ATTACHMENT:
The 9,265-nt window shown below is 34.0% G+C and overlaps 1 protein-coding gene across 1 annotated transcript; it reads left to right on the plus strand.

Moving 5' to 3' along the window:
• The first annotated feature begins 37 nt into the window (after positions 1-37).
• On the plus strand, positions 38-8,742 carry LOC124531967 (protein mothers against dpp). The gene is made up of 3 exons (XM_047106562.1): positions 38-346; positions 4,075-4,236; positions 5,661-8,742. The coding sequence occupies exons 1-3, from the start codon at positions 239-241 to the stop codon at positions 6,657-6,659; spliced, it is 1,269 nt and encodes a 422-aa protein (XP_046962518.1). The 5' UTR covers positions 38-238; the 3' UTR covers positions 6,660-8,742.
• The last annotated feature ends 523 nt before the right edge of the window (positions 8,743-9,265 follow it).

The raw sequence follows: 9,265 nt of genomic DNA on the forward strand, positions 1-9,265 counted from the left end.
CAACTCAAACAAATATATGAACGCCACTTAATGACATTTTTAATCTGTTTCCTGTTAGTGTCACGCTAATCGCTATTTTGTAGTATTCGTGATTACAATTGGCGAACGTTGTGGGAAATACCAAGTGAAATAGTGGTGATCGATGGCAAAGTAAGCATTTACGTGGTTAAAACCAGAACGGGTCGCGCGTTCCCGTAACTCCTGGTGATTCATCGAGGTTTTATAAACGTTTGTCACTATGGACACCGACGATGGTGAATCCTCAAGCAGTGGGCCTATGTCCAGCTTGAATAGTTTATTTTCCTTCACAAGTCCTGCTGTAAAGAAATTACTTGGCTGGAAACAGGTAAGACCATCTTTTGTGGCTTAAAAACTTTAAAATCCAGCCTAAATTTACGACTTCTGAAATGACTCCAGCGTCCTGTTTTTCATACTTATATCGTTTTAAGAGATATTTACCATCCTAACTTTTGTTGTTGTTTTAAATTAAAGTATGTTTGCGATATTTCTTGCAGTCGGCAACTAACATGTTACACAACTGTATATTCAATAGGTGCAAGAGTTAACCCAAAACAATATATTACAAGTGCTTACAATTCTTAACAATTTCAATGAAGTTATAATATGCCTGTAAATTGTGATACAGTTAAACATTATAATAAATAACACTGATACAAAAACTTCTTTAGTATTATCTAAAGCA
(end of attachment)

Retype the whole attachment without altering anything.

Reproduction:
The 9,265-nt window shown below is 34.0% G+C and overlaps 1 protein-coding gene across 1 annotated transcript; it reads left to right on the plus strand.

Moving 5' to 3' along the window:
• The first annotated feature begins 37 nt into the window (after positions 1-37).
• On the plus strand, positions 38-8,742 carry LOC124531967 (protein mothers against dpp). The gene is made up of 3 exons (XM_047106562.1): positions 38-346; positions 4,075-4,236; positions 5,661-8,742. The coding sequence occupies exons 1-3, from the start codon at positions 239-241 to the stop codon at positions 6,657-6,659; spliced, it is 1,269 nt and encodes a 422-aa protein (XP_046962518.1). The 5' UTR covers positions 38-238; the 3' UTR covers positions 6,660-8,742.
• The last annotated feature ends 523 nt before the right edge of the window (positions 8,743-9,265 follow it).

The raw sequence follows: 9,265 nt of genomic DNA on the forward strand, positions 1-9,265 counted from the left end.
CAACTCAAACAAATATATGAACGCCACTTAATGACATTTTTAATCTGTTTCCTGTTAGTGTCACGCTAATCGCTATTTTGTAGTATTCGTGATTACAATTGGCGAACGTTGTGGGAAATACCAAGTGAAATAGTGGTGATCGATGGCAAAGTAAGCATTTACGTGGTTAAAACCAGAACGGGTCGCGCGTTCCCGTAACTCCTGGTGATTCATCGAGGTTTTATAAACGTTTGTCACTATGGACACCGACGATGGTGAATCCTCAAGCAGTGGGCCTATGTCCAGCTTGAATAGTTTATTTTCCTTCACAAGTCCTGCTGTAAAGAAATTACTTGGCTGGAAACAGGTAAGACCATCTTTTGTGGCTTAAAAACTTTAAAATCCAGCCTAAATTTACGACTTCTGAAATGACTCCAGCGTCCTGTTTTTCATACTTATATCGTTTTAAGAGATATTTACCATCCTAACTTTTGTTGTTGTTTTAAATTAAAGTATGTTTGCGATATTTCTTGCAGTCGGCAACTAACATGTTACACAACTGTATATTCAATAGGTGCAAGAGTTAACCCAAAACAATATATTACAAGTGCTTACAATTCTTAACAATTTCAATGAAGTTATAATATGCCTGTAAATTGTGATACAGTTAAACATTATAATAAATAACACTGATACAAAAACTTCTTTAGTATTATCTAAAGCA